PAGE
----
Ski the Vallée Blanche!
We offer private, bespoke Vallée Blanche adventures which can be tailored to your exact requirements.
Private guiding costs £400 per day, split between your group, with a maximum group size of 6. We can organise Vallée Blanche trips for larger groups than this so please contact us for a quote.
We strongly recommend hiring a guide for 2 days even if booking privately. This allows you to enjoy a fantastic day of off piste skiing in one of Chamonix’s legendary ski areas and gives you the skills and confidence required to enjoy your Vallée Blanche descent in maximum safety. However, for good and experienced off – piste skiers, a descent without a preparation day preceding it is perfectly feasible.
In order to book a private guide, please contact us.
Having a preparation day allows you to have a day of off piste skiing with your guide where you can brush up on your ski technique, check out the safety kit and systems required for the Vallée Blanche, ask any questions you may have, and do some amazing skiing!
Experience has shown us that having a preparation day greatly increases safety on the Vallée Blanche and allows everyone to feel much more comfortable and relaxed come the big day, so that all you will need to focus on is enjoying yourself!
Our Vallée Blanche trips run every Saturday/Sunday and every Tuesday/Wednesday from mid January to mid April. They are guaranteed to run so if we confirm your booking, the trip will run, even if you are the only person booked! They do book up quickly though so the earlier you can book, the more likely we are to have spaces left – each course has a maximum client to guide ratio of 6:1.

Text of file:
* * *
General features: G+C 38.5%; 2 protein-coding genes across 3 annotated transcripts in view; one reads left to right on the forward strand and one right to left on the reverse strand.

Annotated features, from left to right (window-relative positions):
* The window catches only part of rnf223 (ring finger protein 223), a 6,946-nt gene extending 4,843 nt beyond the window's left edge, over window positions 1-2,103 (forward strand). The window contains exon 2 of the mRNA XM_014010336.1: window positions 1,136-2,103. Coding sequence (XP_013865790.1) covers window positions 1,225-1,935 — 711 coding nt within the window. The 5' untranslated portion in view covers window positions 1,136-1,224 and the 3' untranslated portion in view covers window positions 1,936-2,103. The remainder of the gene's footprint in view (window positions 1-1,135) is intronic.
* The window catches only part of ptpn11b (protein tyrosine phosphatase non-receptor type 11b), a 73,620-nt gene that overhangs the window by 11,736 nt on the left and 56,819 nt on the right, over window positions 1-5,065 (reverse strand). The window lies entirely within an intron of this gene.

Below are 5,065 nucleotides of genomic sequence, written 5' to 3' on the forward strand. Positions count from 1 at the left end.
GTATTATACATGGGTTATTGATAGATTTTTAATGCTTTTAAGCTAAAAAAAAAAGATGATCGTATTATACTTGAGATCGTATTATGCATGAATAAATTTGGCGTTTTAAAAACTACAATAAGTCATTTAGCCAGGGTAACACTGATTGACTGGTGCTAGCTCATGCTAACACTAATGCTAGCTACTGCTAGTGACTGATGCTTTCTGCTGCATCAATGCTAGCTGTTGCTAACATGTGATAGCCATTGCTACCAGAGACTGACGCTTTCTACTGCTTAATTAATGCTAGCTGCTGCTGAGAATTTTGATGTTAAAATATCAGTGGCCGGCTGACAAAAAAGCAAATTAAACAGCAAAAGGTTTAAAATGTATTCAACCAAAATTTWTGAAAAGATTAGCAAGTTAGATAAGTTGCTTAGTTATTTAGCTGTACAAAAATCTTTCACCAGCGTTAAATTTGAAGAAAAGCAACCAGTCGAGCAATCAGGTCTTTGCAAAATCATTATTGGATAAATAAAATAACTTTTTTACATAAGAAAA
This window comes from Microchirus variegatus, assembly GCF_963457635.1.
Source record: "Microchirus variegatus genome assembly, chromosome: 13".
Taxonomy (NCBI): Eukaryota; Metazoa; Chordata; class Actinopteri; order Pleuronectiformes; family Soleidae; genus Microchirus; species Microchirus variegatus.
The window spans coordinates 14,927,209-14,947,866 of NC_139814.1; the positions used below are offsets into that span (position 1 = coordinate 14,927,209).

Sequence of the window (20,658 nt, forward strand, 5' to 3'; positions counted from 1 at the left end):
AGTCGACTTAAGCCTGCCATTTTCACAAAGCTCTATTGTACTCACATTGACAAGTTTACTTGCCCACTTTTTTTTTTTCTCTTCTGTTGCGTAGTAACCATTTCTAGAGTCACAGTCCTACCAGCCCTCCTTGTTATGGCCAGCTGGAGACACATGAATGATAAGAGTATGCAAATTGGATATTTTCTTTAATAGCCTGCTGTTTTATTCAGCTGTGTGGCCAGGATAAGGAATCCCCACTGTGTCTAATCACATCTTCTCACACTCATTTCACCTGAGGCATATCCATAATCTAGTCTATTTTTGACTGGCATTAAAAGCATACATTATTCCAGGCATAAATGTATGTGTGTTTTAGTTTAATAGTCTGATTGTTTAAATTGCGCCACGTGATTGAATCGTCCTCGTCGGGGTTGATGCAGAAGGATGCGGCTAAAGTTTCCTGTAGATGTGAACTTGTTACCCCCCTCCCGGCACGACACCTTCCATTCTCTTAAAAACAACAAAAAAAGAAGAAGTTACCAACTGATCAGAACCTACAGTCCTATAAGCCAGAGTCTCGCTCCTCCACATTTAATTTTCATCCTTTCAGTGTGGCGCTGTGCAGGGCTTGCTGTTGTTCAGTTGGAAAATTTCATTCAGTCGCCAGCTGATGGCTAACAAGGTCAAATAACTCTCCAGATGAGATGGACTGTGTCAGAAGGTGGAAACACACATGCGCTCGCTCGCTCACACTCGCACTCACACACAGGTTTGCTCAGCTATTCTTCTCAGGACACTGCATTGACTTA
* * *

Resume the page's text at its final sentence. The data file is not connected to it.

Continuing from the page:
What does the preparation day involve?
Depending on snow and weather conditions, your guide will work out which of the numerous off piste areas in Chamonix has the best snow and will arrange to meet you there at 9am. (We can organise transport to and from the various lift systems in the Valley (at additional cost) so please contact us for more information). From there, the day is extremely flexible and can be focussed towards working on your off piste skills, learning about safe travel through avalanche terrain, practising with safety equipment, or just skiing hard all day in the company of an expert mountain guide! Most people opt for a combination of these things, with a couple of vin chaud stops thrown in!
A typical itinerary on the Vallée Blanche
The day usually begins at 9am, when you meet your guide at the foot of the Aiguille du Midi cable car. They will then check that everybody has the correct equipment and fit you with harnesses and avalanche transceivers. With this done, the Aiguille du Midi lift takes you from 1050m to the mid station at 2300m and then on to the top of the lift at 3800m in just under half an hour! Once at the top there will be opportunities to take some photos and have a look around this incredible and unique lift station.
After a final equipment check in the top station, your guide will then rope everybody up and you will descend the famous snow arete on the Aiguille du Midi. This is an exciting part of the day and adds to the mountaineering feel of the experience. Luckily, the arete is equipped with a handrail and, with your skis strapped to your bag, descending it is (hopefully!) quite enjoyable – it is certainly exciting!
With the rope off, you will need a few minutes to take in the incredible scenery, which on a clear day gives you views to peaks as far away as the Matterhorn and the Gran Paradiso. All you need to do now is ski down.